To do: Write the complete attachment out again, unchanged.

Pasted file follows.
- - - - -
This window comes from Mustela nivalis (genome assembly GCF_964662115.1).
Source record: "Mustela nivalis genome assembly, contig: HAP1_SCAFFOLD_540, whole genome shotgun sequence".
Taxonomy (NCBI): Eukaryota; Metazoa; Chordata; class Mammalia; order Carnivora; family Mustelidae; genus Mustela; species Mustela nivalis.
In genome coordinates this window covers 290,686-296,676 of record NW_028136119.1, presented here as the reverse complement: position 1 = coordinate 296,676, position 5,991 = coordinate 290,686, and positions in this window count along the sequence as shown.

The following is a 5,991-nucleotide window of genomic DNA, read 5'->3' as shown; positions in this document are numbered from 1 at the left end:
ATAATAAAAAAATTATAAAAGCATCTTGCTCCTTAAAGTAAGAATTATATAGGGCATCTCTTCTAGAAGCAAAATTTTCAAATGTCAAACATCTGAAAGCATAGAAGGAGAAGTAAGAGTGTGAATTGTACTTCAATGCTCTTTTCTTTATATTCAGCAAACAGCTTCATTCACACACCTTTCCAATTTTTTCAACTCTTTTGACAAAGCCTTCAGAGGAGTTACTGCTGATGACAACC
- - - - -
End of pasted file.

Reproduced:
This window comes from Mustela nivalis (genome assembly GCF_964662115.1).
Source record: "Mustela nivalis genome assembly, contig: HAP1_SCAFFOLD_540, whole genome shotgun sequence".
Taxonomy (NCBI): Eukaryota; Metazoa; Chordata; class Mammalia; order Carnivora; family Mustelidae; genus Mustela; species Mustela nivalis.
In genome coordinates this window covers 290,686-296,676 of record NW_028136119.1, presented here as the reverse complement: position 1 = coordinate 296,676, position 5,991 = coordinate 290,686, and positions in this window count along the sequence as shown.

The following is a 5,991-nucleotide window of genomic DNA, read 5'->3' as shown; positions in this document are numbered from 1 at the left end:
ATAATAAAAAAATTATAAAAGCATCTTGCTCCTTAAAGTAAGAATTATATAGGGCATCTCTTCTAGAAGCAAAATTTTCAAATGTCAAACATCTGAAAGCATAGAAGGAGAAGTAAGAGTGTGAATTGTACTTCAATGCTCTTTTCTTTATATTCAGCAAACAGCTTCATTCACACACCTTTCCAATTTTTTCAACTCTTTTGACAAAGCCTTCAGAGGAGTTACTGCTGATGACAACC